Council hears tax incentive idea from chamber of commerce

Bashaw, Alberta
Written by Stu Salkeld

It’s an idea that’s gaining steam in a number of central Alberta communities: an incentive for new and existing businesses that could amount to low or no tax bills on certain construction for a year.

The idea was floated to Town of Bashaw council Nov. 21 at their regular meeting.

Bashaw Chamber of Commerce representatives Ty Wilson and Dan Zembal appeared before council as a delegation to discuss the idea of a tax incentive that lowers or even eliminates tax bills for new and existing businesses, depending on circumstances.

As the chamber delegates began they described the idea as a tax benefit on improved properties that’s a pilot program running in neighbouring communities that seems like a good idea and is rather new.

The chamber delegates stated they understand how intricate a town’s budget can be but also saw the value in a tax incentive to attract new business or encourage existing businesses to improve their operations, and in return earn a reduction or elimination of their tax bill.

The chamber delegates suggested a three year program that ran in tiers and with certain minimum dollar amounts.
It was noted at the meeting some other communities that offer such an incentive have up to 100 per cent tax rebate on development that meets the program criteria in the first year, and as years go by the rebate shrinks until it eventually disappears.

The chamber delegates stated that having a high rebate early would be useful as most new businesses don’t make money in their first year.

The chamber delegates noted that the provincial government has given municipalities the ability to offer programs like this and pointed out one nearby community, the Town of Stettler, adopted a bylaw offering this incentive.
The chamber delegates stated the Stettler bylaw doesn’t affect the existing tax base but only applies to new developments or improvements.

The chamber delegates stated they see a program like this as something that attracts new business to Bashaw and helps out the Bashaw business community. They stated a bylaw similar to Stettler’s seems the most appropriate for Bashaw and seems easy to administer which shouldn’t increase costs to the town while boosting the tax base.

The chamber delegates stated that Bashaw has a high tax rate and that people seem surprised at just how high it is compared to Red Deer. However, the chamber delegates also added Bashaw has a lot of services that it is proud of.
Town Chief Administrative Officer (CAO) Theresa Fuller stated it would be useful to look at the assessed property values and budgets of communities that adopted this program as compared to Bashaw; she added that Stettler for example is much large than Bashaw.

Fuller also stated existing taxpayers would be shouldering the burden for this program.

All those present then discussed who actually shoulders the burden for tax incentive programs of this kind with the chamber delegates stating since this is only new business or improvements it should have no effect on the town budget while town staff and some councillors stated new business and improved businesses still have an effect on the town and can cause expense which has to be covered by other taxes.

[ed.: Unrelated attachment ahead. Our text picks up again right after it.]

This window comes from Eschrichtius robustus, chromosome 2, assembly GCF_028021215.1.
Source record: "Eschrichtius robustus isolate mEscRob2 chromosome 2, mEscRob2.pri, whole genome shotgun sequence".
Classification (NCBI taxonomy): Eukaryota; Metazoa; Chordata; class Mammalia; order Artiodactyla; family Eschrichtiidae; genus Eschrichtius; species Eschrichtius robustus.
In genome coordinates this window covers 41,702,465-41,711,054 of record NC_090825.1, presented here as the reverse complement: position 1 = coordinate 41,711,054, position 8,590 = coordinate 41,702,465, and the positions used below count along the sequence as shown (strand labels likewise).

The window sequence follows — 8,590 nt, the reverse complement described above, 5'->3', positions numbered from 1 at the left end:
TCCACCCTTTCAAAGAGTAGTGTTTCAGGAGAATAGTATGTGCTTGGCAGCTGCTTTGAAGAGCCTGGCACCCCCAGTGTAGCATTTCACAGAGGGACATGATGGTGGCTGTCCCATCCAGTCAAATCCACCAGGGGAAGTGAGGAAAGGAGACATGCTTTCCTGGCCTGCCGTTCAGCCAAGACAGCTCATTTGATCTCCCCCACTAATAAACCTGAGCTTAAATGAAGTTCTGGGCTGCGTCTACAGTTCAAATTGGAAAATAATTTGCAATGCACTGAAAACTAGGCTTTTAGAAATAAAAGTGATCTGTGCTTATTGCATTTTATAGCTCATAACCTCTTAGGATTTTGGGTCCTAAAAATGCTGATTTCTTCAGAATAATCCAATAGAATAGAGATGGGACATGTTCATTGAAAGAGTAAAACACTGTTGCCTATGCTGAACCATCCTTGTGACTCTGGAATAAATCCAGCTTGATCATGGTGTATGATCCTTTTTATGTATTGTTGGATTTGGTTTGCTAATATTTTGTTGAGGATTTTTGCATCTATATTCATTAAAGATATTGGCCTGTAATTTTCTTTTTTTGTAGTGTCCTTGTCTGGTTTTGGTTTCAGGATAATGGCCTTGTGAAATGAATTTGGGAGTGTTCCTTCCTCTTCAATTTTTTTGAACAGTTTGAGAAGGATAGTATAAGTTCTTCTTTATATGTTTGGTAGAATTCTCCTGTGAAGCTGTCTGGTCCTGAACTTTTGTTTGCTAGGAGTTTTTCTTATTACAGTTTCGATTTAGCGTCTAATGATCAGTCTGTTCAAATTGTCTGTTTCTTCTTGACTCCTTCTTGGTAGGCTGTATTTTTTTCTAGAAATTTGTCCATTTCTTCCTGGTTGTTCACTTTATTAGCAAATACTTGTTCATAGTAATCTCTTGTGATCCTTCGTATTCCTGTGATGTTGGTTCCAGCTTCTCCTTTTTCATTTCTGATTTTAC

Coun. Bryan Gust seemed hesitant about the idea noting that if a new business pays no taxes in its first year the town staff and the rest of the business community will have to step up help.

The CAO noted the idea seems to suggest different treatment for new businesses compared to existing ones, and stated some existing businesses had a very hard time during the COVID pandemic.

Coun. Cindy Orom suggested contacting other communities who offer this program to get feedback. Before councillors debated the presentation Coun. Orom declared a pecuniary interest and excused herself from the meeting.

Mayor Rob McDonald noted there’s value in both sides of the debate.

“I see both sides of this” said the mayor, adding the town wants to encourage business but also wants to treat everyone fairly.

Coun. Gust mentioned that several large businesses recently changed hands and this program would exclude them. Gust also stated he didn’t think the small rebates offered by this program would make much difference to a business.

Coun. Jackie Northey acknowledged Gusts’ comment, but added that the community may see this program as a way of trying to encourage business.

“I think it’s worth looking at,” said Northey.

Coun. Kyle McIntosh stated he liked the idea but was opposed to any 100 per cent rebate and would vote against that.

Councillors passed a resolution that the CAO investigate tax incentive programs and report back to them at a future meeting.

Stu Salkeld
Local Journalism Initiative reporter
ECA Review

About the author

Stu Salkeld

Stu Salkeld, who has upwards of 28 years of experience in the Alberta community newspaper industry, is now covering councils and other news in the Stettler region and has experience working in the area as well.

He has joined the ECA Review as a Local Journalism Initiative Journalist.

Stu earned his two-year diploma in print journalism from SAIT in Calgary from 1993 to ’95 and was raised in Oyen, Alta., one of the communities within the ECA Review’s coverage area.